Planning a dinner party can be quite daunting, but it helps if you are the “planning type” like I am. I was a meeting planner, by profession when I lived in the States and was responsible for planning meetings, conferences, and special events for anywhere from 10 to 10,000 attendees. My parents and grandparents also entertained a lot, so I learned everything I know about dinner party planning from my Dad and paternal grandmother who both loved to host grand gourmet dinner parties. So, planning this dinner for 11 was not a problem for me. Here are a few good tips:
- Plan the menu before anything else and try to make sure that each course is a good marriage for the next.
- Check your wine stash or cellar and liquor stash or cabinet to see if you need to purchase a few more bottles.
- Make sure that your oven and Shabbat hot plate (if you have one) will be free for each course you need to make at the last minute or for those courses that need to stay hot before serving.
- Check that you have enough plates, silverware, glassware and serving pieces.
- Check that the tablecloth you want to use is ironed and doesn’t have that annoying wine stain from the last dinner party.
- Don’t overdo on the hors d’œuvre or your guests won’t eat your star attraction, the main meal.
Of course, it always helps to have a partner in crime and Mimi is a great friend, and a great co-hostess to work with. She was gracious to offer her home for the event and allowed me to share her kitchen with her. Her account of the “behind-the-scenes” is hysterical and quite accurate. There was a lot of swearing and “oh, I forgot to put that on the plate” going on in the kitchen.
For our main course, Mimi and I served beautiful fresh sea bass fillets that we bought from my favourite fish mongers, Dubkin Brothers. Mimi made the marinade, which was made with fresh herbs, lemon juice, and hot chilies. It was cooked perfectly and tasted good, but I would have preferred it to be spicier. We erred on the side of caution because some people do not like or cannot tolerate spicy food. Mimi posted the fish recipe on her blog, Israeli Kitchen.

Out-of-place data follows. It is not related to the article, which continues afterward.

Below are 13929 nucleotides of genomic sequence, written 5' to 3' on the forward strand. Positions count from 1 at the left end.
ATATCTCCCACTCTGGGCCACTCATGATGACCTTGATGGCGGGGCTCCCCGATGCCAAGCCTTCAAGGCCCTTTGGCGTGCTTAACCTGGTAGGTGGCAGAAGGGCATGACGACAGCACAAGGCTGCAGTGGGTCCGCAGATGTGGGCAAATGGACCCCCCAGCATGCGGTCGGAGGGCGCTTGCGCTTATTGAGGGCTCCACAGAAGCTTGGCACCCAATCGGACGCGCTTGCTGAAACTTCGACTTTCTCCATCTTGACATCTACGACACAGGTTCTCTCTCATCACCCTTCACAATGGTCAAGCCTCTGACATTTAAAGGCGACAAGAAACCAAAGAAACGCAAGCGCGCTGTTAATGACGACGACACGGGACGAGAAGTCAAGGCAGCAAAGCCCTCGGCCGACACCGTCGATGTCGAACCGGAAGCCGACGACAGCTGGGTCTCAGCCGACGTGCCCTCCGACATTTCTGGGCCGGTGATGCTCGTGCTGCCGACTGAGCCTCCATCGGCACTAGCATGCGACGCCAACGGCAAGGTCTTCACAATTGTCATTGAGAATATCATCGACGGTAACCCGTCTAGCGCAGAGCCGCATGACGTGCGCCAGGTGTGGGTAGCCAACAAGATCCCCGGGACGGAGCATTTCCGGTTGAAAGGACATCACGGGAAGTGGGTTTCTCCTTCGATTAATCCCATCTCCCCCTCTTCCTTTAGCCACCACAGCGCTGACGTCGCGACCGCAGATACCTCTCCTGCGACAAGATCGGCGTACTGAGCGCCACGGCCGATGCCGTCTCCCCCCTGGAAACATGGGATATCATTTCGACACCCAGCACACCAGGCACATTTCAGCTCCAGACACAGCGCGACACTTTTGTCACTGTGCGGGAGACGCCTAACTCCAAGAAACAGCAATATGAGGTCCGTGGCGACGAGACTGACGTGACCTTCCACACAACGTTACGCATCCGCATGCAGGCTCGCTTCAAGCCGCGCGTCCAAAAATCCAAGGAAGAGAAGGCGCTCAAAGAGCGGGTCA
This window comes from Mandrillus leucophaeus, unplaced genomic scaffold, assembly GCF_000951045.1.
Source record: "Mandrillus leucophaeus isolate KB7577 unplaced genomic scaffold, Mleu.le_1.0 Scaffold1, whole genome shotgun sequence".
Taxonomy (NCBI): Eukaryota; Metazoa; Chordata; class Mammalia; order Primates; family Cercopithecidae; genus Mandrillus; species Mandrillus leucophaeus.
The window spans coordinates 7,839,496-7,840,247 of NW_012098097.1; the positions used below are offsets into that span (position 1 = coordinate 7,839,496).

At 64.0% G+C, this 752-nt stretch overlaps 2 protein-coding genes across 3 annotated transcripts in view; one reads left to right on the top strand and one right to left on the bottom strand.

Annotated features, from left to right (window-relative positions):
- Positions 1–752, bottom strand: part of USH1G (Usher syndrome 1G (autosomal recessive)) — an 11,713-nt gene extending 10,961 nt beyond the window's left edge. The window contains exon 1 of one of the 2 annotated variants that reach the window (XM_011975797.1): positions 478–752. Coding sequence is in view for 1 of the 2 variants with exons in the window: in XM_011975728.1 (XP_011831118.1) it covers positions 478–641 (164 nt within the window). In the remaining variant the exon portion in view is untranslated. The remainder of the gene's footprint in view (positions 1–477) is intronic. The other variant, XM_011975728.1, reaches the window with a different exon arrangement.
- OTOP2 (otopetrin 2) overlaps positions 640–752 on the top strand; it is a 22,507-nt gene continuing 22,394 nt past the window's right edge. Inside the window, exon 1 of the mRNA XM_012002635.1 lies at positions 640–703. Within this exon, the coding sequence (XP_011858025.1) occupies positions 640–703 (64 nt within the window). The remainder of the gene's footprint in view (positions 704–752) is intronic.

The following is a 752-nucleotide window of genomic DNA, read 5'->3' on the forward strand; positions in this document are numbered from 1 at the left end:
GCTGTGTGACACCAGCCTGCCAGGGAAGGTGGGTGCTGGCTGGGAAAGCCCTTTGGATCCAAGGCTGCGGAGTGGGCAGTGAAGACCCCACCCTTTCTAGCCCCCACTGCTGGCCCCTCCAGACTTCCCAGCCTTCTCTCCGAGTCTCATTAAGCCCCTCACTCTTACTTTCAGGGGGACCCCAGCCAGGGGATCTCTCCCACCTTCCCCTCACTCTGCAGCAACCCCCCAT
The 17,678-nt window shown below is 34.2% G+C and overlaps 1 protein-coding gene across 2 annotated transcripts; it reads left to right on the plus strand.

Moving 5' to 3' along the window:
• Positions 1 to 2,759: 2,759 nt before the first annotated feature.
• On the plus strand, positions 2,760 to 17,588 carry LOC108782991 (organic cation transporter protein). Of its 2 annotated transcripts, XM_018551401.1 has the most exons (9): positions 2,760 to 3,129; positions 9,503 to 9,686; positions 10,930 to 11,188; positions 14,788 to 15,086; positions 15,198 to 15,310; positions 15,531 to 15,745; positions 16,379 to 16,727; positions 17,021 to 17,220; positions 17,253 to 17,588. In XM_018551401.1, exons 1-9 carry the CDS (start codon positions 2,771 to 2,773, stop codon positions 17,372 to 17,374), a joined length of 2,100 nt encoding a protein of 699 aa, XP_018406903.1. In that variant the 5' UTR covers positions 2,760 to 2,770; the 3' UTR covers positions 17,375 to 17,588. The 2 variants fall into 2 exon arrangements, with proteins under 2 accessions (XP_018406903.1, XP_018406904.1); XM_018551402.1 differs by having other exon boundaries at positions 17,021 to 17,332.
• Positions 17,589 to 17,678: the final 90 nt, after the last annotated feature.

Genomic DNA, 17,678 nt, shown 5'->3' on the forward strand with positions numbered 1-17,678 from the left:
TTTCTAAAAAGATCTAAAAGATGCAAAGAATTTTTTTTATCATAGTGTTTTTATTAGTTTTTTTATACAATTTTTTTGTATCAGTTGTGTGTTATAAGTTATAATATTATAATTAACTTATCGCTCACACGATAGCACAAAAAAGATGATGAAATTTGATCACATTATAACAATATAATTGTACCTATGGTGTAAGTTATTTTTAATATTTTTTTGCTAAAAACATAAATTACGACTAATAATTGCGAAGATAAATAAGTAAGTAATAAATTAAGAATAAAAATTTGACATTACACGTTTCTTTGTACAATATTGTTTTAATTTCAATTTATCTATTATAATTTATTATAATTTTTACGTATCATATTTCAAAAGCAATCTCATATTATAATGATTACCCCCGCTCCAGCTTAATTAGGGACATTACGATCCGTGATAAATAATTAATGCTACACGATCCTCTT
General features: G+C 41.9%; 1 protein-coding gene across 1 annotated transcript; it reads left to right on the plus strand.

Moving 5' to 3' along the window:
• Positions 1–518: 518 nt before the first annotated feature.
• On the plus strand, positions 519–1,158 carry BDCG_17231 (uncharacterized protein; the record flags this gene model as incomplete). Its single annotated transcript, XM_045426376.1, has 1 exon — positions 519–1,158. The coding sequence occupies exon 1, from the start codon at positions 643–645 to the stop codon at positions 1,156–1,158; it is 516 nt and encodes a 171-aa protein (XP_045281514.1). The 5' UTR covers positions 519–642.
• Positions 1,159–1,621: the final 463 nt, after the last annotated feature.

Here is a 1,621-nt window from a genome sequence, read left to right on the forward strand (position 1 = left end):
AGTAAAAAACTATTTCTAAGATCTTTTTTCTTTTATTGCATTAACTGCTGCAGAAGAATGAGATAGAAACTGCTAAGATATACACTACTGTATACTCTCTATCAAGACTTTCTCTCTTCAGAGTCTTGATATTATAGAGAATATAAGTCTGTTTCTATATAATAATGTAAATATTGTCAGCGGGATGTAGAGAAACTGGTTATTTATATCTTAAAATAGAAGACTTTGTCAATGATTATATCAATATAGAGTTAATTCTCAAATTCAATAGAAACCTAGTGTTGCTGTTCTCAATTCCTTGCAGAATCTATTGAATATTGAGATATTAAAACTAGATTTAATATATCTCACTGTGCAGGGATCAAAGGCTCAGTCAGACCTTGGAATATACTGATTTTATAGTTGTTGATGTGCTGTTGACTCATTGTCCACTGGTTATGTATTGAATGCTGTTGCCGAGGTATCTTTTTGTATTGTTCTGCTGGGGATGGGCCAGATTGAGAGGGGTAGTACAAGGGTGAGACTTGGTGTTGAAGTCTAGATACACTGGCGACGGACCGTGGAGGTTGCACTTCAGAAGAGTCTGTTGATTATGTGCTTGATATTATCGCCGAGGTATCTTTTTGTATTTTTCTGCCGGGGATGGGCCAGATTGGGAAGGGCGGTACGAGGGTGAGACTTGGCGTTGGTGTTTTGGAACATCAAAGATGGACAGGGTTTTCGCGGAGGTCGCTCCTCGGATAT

To accompany the fish, we served fresh, steamed green beans and I made individual fresh corn puddings that are made with corn cut from the cob and quickly pulsed in a food processor, fresh herbs, and a little fontina cheese for an added kick. This can be served as a first course, a vegetarian main course, or as we served it, as an accompaniment. I really like this dish, it is not too heavy and is best made with the sweetest, freshest corn you can find. I would have loved to have made it with Silver Queen corn, but sadly we do not have that variety here in Israel. I have heard that Silver Queen is all but a dying variety in the States, which is very sad because it is a sweet and creamy variety of corn. It was the best corn to use for everyone’s southern favorite, creamed corn.
ears fresh corn
freshly ground black pepper
1/2 stick unsalted butter, melted and cool
mixed fresh herbs: sage
thyme and chives
grated Fontina or other sharp
good melting, cheese
Preheat oven to 180C (350F) and butter eight 1/2-cup ramekins.
Cut the corn off the cobs and place in a food processor. Pulse the corn about three times, until you have a very coarse mixture. Do not pulverise it!
Put all of the remaining ingredients in a large bowl and whisk until combined. Add the corn, and mix thoroughly. Ladle the mixture evenly into the ramekins and place them in a baking pan just large enough to hold them. Place the tray in the oven and add enough hot water to reach halfway up sides of the ramekins.
Bake the corn puddings in the middle of oven for 50 minutes, or until tops are slightly puffed and golden and firm to the touch. Remove ramekins from water and cool slightly on a rack for about 5 minutes. Run a knife around edges of ramekins and invert each pudding onto a serving plate.
I am not a big Mexican food eater, mainly because I do not like avocados and refried beans. I know that Mexican food is so much more than that; I just haven’t taken the time to learn more about Mexican cuisine. One dish I have made before is chicken mole which is made with a sauce that contains Mexican chocolate and chilies. I have used chocolate in savory dishes before and find that it adds an extra creaminess to the dish.